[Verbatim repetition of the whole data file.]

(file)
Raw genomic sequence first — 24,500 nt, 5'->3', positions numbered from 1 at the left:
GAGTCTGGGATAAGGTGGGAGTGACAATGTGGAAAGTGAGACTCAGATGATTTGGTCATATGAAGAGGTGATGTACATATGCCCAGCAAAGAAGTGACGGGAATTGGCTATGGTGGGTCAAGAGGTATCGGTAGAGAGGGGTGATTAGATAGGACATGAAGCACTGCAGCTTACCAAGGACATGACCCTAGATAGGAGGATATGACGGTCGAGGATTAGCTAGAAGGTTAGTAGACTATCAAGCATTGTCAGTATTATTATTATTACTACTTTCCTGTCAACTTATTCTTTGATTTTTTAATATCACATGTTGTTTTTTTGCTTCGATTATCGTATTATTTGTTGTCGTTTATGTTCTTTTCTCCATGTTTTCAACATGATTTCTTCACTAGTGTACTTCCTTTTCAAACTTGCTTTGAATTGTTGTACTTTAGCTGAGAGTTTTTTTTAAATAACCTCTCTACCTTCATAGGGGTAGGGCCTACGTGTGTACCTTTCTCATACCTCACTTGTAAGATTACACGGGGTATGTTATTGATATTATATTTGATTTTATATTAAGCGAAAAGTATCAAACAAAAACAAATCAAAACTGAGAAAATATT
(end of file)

Raw genomic sequence first — 24,500 nt, 5'->3', positions numbered from 1 at the left:
GAGTCTGGGATAAGGTGGGAGTGACAATGTGGAAAGTGAGACTCAGATGATTTGGTCATATGAAGAGGTGATGTACATATGCCCAGCAAAGAAGTGACGGGAATTGGCTATGGTGGGTCAAGAGGTATCGGTAGAGAGGGGTGATTAGATAGGACATGAAGCACTGCAGCTTACCAAGGACATGACCCTAGATAGGAGGATATGACGGTCGAGGATTAGCTAGAAGGTTAGTAGACTATCAAGCATTGTCAGTATTATTATTATTACTACTTTCCTGTCAACTTATTCTTTGATTTTTTAATATCACATGTTGTTTTTTTGCTTCGATTATCGTATTATTTGTTGTCGTTTATGTTCTTTTCTCCATGTTTTCAACATGATTTCTTCACTAGTGTACTTCCTTTTCAAACTTGCTTTGAATTGTTGTACTTTAGCTGAGAGTTTTTTTTAAATAACCTCTCTACCTTCATAGGGGTAGGGCCTACGTGTGTACCTTTCTCATACCTCACTTGTAAGATTACACGGGGTATGTTATTGATATTATATTTGATTTTATATTAAGCGAAAAGTATCAAACAAAAACAAATCAAAACTGAGAAAATATT